Simpson’s focus is primarily on the Agrarian understanding of the Southern Renascence; he has two chapters on Faulkner, one on Allen Tate, and a couple on Robert Penn Warren. In his occasional jabs at the growing ubiquity of theory and multiculturalism, it seems a bit dated now—especially the odd epilogue titled “A Personal Fable: Living with Indians,” in which he details several generations of his family and the surprising revelation that he has Cherokee blood in his family. I think the purpose of this epilogue was to emphasize the Faulkner truism that the past is never past, but it seemed an odd way to end the text. Just before the fable is his chapter on Walker Percy, where he finally discusses an author who asks, “What happens when you find yourself in the second half of the twentieth century with all this history behind you? And then you have to figure out how to live in the here and now?” (197). Interestingly, Simpson ties Percy’s South back to Tate’s South, one in which the South is the last real Europe. However, he also hears warning bells in Percy’s work, as he sees that Percy “brings to the relationship between Is and Was the sense—intimated in Warren and Tate, yet more strongly intimated in Percy than in either—not only that this relationship is losing its meaning in the South but that this loss symbolizes the general loss in Western civilization” (206).
Oddly enough, I finished this the same day that I looked over the brand new Grit Lit anthology which recently arrived in the mail, and I’m curious what Simpson would make of it. Certainly, it draws upon the kind of multicultural work which Simpson was so suspicious of (even expanding its boundaries-would Simpson consider Missouri part of the South?). There’s a different kind of historical inheritance in that collection—more the kind of Red Neck Manifesto inheritance than the Quentin Compson kind of inheritance that more monolithic understandings of southern literature seem to only be able to see. What happens when our inheritances are class-based, or race-based, or money-based? Those are different kinds of ghosts than Quentin’s, and yet we act as though all ghosts are the same.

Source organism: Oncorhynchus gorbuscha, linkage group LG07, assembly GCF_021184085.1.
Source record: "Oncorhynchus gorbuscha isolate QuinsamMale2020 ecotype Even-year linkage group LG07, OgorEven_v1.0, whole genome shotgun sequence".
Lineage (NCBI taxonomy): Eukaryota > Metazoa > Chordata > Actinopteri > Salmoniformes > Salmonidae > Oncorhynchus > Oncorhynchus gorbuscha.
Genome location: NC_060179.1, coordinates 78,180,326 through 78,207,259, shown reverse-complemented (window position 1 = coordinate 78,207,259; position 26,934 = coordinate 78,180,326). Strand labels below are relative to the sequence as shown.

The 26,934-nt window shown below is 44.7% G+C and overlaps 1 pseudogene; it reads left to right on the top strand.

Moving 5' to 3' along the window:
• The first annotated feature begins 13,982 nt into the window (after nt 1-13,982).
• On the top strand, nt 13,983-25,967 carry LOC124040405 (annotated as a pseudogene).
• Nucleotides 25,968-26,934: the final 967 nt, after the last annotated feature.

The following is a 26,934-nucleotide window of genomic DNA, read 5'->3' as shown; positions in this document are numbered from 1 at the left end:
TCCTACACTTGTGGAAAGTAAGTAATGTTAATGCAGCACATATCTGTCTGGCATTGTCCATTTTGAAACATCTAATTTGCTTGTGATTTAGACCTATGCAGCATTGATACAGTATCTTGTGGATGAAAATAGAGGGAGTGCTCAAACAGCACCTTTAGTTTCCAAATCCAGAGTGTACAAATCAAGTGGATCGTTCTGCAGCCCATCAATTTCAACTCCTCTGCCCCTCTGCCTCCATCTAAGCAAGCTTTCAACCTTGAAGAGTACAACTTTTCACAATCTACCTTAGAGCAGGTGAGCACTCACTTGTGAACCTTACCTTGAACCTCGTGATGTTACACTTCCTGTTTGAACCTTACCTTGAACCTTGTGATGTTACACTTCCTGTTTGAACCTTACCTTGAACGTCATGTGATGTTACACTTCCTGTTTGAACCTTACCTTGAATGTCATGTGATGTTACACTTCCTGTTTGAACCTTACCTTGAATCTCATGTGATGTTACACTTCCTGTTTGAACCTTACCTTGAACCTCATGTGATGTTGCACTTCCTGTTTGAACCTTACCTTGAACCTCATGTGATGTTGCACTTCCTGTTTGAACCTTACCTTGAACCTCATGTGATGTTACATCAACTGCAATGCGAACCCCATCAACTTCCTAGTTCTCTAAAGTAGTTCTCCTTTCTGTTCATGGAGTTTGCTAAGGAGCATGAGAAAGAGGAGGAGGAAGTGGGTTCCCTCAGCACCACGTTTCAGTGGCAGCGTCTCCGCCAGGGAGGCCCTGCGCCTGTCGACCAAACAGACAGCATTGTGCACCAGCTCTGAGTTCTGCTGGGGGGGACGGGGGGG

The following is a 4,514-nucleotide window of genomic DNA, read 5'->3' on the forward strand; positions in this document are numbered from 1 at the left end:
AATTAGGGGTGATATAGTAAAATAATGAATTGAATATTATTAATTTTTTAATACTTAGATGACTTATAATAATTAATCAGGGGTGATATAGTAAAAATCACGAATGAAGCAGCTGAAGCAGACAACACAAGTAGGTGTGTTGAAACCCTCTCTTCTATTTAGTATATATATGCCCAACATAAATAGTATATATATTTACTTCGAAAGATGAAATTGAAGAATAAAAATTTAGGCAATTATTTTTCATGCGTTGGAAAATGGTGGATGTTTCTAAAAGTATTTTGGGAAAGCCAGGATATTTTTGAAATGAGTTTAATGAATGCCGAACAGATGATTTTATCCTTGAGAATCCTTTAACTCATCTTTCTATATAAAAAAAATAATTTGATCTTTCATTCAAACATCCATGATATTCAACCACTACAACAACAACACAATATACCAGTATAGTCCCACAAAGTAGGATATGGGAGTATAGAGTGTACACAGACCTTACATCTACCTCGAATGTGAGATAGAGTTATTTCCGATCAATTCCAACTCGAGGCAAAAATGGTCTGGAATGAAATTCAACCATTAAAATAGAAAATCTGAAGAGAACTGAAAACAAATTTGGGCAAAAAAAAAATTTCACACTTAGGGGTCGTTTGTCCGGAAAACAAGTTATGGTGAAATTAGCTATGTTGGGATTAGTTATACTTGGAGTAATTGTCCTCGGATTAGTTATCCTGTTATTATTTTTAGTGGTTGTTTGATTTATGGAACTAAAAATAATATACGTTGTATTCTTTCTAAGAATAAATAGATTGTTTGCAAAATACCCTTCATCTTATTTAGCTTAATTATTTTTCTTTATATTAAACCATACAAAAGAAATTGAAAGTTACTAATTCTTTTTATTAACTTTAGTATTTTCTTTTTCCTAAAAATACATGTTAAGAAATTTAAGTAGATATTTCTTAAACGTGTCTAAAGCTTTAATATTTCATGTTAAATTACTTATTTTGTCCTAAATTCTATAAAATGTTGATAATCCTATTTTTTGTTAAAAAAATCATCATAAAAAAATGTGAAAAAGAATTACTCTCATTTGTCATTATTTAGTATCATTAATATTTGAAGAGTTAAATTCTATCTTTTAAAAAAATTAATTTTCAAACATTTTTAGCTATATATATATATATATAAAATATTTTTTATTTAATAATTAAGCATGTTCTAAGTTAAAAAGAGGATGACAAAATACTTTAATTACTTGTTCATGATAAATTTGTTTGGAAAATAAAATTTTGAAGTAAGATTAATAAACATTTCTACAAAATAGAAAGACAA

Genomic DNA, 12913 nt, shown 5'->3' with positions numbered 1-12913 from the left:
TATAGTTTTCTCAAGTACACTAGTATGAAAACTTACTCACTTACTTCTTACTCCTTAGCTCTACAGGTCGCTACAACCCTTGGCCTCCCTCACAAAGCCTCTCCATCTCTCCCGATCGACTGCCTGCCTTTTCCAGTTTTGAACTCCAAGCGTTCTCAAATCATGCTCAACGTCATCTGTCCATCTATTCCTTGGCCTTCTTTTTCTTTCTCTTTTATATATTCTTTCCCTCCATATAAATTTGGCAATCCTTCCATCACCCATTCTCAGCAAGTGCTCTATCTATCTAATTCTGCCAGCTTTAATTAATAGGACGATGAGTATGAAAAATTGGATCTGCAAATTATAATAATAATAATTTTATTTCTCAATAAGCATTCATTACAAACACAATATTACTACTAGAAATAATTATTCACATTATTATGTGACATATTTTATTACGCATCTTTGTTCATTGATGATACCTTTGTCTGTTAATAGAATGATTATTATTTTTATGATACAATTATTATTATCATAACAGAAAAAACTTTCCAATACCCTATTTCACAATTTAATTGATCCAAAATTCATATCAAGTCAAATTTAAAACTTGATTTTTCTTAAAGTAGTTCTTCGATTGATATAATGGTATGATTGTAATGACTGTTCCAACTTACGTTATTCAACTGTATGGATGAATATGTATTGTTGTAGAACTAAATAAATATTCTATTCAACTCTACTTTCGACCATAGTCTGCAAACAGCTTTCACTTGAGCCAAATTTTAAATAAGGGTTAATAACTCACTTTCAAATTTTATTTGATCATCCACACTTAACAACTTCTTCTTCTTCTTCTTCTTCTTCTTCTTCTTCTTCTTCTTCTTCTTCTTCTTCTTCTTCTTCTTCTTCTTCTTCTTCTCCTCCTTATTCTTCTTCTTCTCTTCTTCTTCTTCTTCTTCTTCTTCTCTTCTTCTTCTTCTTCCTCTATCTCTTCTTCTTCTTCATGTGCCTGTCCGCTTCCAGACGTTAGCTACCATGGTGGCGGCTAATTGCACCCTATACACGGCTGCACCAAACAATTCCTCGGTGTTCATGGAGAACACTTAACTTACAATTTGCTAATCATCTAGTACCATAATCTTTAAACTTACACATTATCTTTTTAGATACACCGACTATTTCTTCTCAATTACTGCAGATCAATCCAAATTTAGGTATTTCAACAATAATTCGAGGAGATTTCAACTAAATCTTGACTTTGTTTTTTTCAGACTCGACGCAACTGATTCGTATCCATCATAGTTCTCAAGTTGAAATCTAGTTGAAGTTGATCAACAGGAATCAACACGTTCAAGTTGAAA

Sunday, August 26, 2012
Despite the fact that I'm knee-deep in exam-writing (and full of hurricane anxiety), I'm still reading to finish up my lists. This book in particular is coming in quite handy. However, because I'm focusing on exam writing, this summary is not up to my usual standards of summaries--I just wanted primarily to get the significant quotes recorded.
Right now, I'm at 28 days before the essays are due!
Right now, I'm at 28 days before the essays are due!
Kreyling’s book is “a consideration of the ways and means by which southernness has come into being and been sustained there, along with the attempt to measure how and why the meaning of the term has changed over time” (169). He relies upon Benedict Anderson’s concepts of nationhood in order to explain how the South understands itself. Unlike Patricia Yaeger’s later work, in this work he says that this text is “not a counternarrative that seeks to dynamite the rails on which the official narrative runs; rather, it is a metanarrative, touching upon crucial moments when and where the official narrative is made or problematically directed” (ix).
In his discussion of the Agrarians and the formation of the southern canon and southern studies which put Quentin Compson and Faulkner at the center, he notes that putting Quentin at the center is the result of “the legion of white males who have assumed responsibility for inventing a style for thinking of the South.” I’m particularly interested in his discussion of feminist responses:
Feminist critics are not unanimous on an alternative to the Quentin thesis. Some, like Carol S. Manning, might he called moderates: Manning points out the defects in the Quentin position but wants to preserve the status quo long enough to modify it for the admission of southern women's fiction (Manning i-i2). A little to the left are critics like Susan V. Donaldson and Anne Goodwyn Jones, who would like to modify the meaning of "history" in the prevailing southern formula (usually along lines of Foucaultien "genealogy") and, thus, run southern women's history into the mainstream at an angle” (Donaldson i77ff).
He goes on:
More extreme is the position of southern lesbian critic Mal, Segrest, who would have community admit neither men nor their history: "For there have always been Southern women who knew that they did not want to join the white men in Mississippi for anything; who have known that WE did not lose the war" (Segrest 29-3o; emphasis in original). Segrest's view represents the most radical denial of the Quentin thesis, and it is not merely a matter of polemic. Her reading of the figure of the spinster (like Jones's reading of the southern-woman-as-author, but more radically) breaks the hold of the consensus in thematic literary readings: "The other terrible absence in male-dominated fictions is the absence of female community, or even its possibility. In all the stories I described [Ahsalom, Absalom!, "A Rose for Emily," "The Ballad of the Sad Cafe," and "Good Country People"[, the spinster was ;clone, set apart from both amen and married women. The small-town communities within the fictions showed complete lack of support for female self-identification. Without either respect for female solitude or the presence of female community', of course spinsters were seen as freaks (Segrest 35).